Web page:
Written from an interview with Steve Cranston
Foundational Economy Lead at United Welsh Housing Association

In 2017, all four housing associations in Blaenau Gwent (Tai Calon, United Welsh, Melin Homes and Link Cymru) formed a partnership to strengthen our local economy. Between us, we own around 20% of all homes in the county. This is a large physical footprint, but we also employ a lot of people, have large supply chains, and provide many services beyond housing. Together, we can play a significant role in the prosperity and wellbeing of our community.

The Problem

It all began back in June 2017; the Welsh Government had just announced it would not financially back Circuit of Wales, the proposed race track in Blaenau Gwent that would seemingly change the fortunes of the area.

This bad news came the same day that foundationaleconomy.com and CREW (Centre for Regeneration Excellence in Wales) launched the What Wales Can Do report. By studying the local economy in Swansea Bay, they found that multi-million-pound investments (like Circuit of Wales) create no more than 5% of jobs in the area – and you can be pretty sure that very few housing association tenants would be in that 5%.

These investments were compared to Swansea Bay’s foundational economy, which is all the stuff you need to live a good life: health, education, wellbeing, housing, social care, food, retail, infrastructure and so on. Here, they found that over 40% of jobs in the area were directly connected to the foundational economy. 

So, this got us in Blaenau Gwent thinking – Circuit of Wales isn’t happening, and even if it did, it wouldn’t have delivered the regeneration it promised. What next? How can we, as housing associations, make a real difference to our local economy?

The Solution

We came together to discuss what areas were important to us, and identified strong, local supply chains as a key point for collaboration. We want to be procuring more services from local businesses. 

At the moment, there are companies in Blaenau Gwent making door frames and windows, and exporting them to the Midlands, while driving past companies from the Midlands coming to install windows in Blaenau Gwent. That’s clearly bonkers!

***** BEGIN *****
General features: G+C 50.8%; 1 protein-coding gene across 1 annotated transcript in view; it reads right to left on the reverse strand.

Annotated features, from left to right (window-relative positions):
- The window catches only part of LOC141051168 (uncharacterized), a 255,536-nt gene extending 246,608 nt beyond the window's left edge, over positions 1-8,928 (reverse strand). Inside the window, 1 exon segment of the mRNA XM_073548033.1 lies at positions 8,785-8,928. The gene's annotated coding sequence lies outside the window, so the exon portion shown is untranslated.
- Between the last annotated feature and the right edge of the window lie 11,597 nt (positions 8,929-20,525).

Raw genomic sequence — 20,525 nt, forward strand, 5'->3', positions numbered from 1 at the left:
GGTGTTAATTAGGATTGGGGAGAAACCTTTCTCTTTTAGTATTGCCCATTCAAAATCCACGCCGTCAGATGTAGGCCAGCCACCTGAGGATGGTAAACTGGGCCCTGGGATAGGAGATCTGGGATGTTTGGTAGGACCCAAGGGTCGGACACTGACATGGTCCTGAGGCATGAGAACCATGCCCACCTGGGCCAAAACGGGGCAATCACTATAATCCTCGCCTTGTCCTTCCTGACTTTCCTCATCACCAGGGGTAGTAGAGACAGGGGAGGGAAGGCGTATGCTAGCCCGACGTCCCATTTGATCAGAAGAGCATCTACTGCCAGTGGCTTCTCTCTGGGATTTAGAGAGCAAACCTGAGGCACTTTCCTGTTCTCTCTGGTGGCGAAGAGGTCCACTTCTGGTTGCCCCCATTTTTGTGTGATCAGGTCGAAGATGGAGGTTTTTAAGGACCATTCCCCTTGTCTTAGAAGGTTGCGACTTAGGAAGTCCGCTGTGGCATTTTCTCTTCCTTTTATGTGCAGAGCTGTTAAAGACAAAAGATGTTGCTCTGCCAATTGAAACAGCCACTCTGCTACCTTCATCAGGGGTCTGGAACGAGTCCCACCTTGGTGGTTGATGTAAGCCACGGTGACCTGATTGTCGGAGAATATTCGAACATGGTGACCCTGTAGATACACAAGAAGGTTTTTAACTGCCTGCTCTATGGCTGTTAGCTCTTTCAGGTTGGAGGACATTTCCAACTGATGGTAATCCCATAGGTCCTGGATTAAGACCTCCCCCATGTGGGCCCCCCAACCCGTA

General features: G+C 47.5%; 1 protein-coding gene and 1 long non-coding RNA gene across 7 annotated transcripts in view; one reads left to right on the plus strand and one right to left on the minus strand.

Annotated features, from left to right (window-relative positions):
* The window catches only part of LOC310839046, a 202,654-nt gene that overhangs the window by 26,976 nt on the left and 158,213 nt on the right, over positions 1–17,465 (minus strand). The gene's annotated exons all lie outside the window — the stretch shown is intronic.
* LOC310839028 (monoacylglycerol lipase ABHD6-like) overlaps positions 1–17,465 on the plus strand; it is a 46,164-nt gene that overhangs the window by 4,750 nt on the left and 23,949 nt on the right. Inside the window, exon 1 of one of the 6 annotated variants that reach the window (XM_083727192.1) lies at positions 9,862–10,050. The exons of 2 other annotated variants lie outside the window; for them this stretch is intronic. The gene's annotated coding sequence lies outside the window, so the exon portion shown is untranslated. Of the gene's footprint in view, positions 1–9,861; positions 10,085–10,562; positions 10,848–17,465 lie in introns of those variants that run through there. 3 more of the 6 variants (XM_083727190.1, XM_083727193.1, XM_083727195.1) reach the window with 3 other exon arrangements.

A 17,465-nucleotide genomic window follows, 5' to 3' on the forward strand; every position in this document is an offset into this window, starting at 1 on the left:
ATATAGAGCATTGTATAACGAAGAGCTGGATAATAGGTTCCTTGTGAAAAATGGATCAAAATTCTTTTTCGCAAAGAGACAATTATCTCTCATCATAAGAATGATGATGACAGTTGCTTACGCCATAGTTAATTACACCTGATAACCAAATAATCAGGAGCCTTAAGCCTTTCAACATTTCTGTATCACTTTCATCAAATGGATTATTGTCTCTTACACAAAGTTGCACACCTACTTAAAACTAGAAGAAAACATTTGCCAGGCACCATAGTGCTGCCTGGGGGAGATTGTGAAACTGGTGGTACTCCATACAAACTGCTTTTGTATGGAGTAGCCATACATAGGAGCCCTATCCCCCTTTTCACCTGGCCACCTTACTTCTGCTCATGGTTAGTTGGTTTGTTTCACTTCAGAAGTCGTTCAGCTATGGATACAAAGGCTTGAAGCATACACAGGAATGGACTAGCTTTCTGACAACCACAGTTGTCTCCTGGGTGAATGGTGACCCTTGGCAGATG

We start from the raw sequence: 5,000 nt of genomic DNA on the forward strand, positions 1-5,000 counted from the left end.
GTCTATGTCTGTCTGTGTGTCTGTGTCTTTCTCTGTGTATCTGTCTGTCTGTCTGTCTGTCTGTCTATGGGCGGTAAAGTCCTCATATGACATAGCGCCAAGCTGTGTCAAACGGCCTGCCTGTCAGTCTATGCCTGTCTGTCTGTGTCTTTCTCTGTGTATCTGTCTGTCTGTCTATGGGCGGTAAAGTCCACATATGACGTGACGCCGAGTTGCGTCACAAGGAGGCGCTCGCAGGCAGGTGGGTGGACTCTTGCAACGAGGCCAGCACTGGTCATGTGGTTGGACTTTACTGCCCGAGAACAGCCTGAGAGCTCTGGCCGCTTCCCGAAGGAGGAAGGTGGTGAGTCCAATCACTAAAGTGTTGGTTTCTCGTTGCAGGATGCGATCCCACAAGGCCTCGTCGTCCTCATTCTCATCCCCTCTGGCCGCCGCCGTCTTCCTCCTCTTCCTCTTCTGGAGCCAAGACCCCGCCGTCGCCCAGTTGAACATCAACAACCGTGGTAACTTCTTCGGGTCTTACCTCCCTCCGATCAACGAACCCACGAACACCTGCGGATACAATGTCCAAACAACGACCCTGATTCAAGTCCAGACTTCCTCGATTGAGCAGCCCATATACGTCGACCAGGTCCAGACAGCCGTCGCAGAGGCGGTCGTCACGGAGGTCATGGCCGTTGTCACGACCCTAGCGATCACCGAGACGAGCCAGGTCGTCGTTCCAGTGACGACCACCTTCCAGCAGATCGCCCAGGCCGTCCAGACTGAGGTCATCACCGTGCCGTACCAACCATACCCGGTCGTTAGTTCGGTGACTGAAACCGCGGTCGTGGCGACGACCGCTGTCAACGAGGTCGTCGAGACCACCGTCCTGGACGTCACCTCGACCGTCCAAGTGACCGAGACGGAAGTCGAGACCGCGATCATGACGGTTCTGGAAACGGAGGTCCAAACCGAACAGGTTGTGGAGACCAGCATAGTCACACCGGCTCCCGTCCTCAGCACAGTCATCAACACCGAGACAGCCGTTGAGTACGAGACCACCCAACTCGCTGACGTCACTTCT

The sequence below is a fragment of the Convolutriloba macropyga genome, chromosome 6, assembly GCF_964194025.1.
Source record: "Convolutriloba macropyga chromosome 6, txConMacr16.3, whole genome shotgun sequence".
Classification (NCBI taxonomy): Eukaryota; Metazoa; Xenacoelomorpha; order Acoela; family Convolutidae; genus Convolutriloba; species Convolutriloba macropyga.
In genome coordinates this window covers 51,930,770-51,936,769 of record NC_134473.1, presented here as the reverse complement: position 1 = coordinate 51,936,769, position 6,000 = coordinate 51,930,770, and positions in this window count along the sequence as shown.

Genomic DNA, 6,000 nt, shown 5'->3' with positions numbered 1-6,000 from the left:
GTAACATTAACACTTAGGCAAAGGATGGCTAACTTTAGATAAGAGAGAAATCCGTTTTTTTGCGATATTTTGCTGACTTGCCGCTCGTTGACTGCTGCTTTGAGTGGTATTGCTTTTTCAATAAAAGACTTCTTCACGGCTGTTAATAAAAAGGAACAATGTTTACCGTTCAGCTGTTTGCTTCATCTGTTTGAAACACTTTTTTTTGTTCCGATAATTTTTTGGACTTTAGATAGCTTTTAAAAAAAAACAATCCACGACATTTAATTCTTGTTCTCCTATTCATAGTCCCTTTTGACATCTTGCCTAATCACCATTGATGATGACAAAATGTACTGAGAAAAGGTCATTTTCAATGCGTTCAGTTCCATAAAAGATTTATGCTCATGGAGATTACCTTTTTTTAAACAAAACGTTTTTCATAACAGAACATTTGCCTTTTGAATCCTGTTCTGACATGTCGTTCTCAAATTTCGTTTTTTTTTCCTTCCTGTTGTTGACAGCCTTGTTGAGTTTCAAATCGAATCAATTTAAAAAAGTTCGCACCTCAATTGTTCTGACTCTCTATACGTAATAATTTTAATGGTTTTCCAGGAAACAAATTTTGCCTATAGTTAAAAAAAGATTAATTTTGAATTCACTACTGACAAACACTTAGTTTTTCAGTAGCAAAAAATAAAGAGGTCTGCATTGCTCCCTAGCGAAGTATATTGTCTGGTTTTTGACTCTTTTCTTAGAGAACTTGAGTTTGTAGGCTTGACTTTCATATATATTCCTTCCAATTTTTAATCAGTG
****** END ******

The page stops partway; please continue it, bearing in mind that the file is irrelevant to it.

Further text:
In the past, we’ve focused too much on value for money over locality and reliability. But this recent crisis has highlighted how long supply chains carry more risk and potentially higher costs. By having a supplier just around the corner, it’s easier for them to fulfil their services, and they have a greater investment in the community. If they’re on the other side of the world, we’re just another number to them.

We also believe we can’t be decent landlords if there’s poverty all around us. By supporting local businesses, we’re keeping the money in Blaenau Gwent. In-work poverty is one of the biggest challenges our tenants face; some people are holding down three jobs just to scrape an existence. That’s not right. By investing in local supply chains, we can provide decent, fair-paying work for our community.

The Measures of Success

The main measure of success for us is hard cash – how much more money are we putting into local businesses? This is important, because this money goes into the pockets of local employees, and most importantly, our tenants.

The second measure is the quality of our relationships with businesses. Are these healthy partnerships that enable both sides to develop and play to their strengths? We want to move away from transactional, one-off deals and towards long-term relationships.

We’re also committed in the notion of fair work. Unfortunately, some of the foundational economy sectors in Blaenau Gwent are characterised by insecurity and poor terms and conditions. We want to be raising a fair work agenda in Blaenau Gwent, and get companies signed up to a fair work charter.

Finally, looking forward, we want to get more local businesses in a position to tender for work. Traditionally, the turn around time for our tenders means many businesses aren’t ready to apply. We want to support local businesses by removing those barriers and nurturing our relationships so they’re able to take advantage of future opportunities.

The Future

We believe this collaboration between housing associations can make a real difference. We already have relationships with other public organisations such as the local authority, health board, police and more. By working together and using our existing resources, we can make significant changes to the community that we support.

To find out more about the opportunities available to local businesses, you can read Steve’s second blog

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